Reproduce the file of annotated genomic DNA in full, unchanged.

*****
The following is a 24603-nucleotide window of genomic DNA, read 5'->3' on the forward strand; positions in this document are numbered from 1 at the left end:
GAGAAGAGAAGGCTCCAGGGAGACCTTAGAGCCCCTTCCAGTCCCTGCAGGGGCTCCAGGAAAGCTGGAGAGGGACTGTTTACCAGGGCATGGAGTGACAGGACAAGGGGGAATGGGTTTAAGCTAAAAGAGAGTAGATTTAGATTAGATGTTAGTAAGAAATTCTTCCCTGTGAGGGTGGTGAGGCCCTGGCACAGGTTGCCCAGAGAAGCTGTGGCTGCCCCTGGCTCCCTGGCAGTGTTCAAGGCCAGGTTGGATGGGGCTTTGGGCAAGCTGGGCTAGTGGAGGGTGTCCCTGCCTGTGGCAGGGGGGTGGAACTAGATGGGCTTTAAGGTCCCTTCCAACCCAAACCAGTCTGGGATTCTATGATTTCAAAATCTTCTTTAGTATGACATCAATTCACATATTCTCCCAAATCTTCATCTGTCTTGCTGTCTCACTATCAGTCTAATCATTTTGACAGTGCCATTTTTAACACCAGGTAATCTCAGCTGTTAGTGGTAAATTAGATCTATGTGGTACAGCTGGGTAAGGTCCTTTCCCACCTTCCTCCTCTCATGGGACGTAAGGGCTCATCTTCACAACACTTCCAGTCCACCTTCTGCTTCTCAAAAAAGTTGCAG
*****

The following is a 24603-nucleotide window of genomic DNA, read 5'->3' on the forward strand; positions in this document are numbered from 1 at the left end:
GAGAAGAGAAGGCTCCAGGGAGACCTTAGAGCCCCTTCCAGTCCCTGCAGGGGCTCCAGGAAAGCTGGAGAGGGACTGTTTACCAGGGCATGGAGTGACAGGACAAGGGGGAATGGGTTTAAGCTAAAAGAGAGTAGATTTAGATTAGATGTTAGTAAGAAATTCTTCCCTGTGAGGGTGGTGAGGCCCTGGCACAGGTTGCCCAGAGAAGCTGTGGCTGCCCCTGGCTCCCTGGCAGTGTTCAAGGCCAGGTTGGATGGGGCTTTGGGCAAGCTGGGCTAGTGGAGGGTGTCCCTGCCTGTGGCAGGGGGGTGGAACTAGATGGGCTTTAAGGTCCCTTCCAACCCAAACCAGTCTGGGATTCTATGATTTCAAAATCTTCTTTAGTATGACATCAATTCACATATTCTCCCAAATCTTCATCTGTCTTGCTGTCTCACTATCAGTCTAATCATTTTGACAGTGCCATTTTTAACACCAGGTAATCTCAGCTGTTAGTGGTAAATTAGATCTATGTGGTACAGCTGGGTAAGGTCCTTTCCCACCTTCCTCCTCTCATGGGACGTAAGGGCTCATCTTCACAACACTTCCAGTCCACCTTCTGCTTCTCAAAAAAGTTGCAG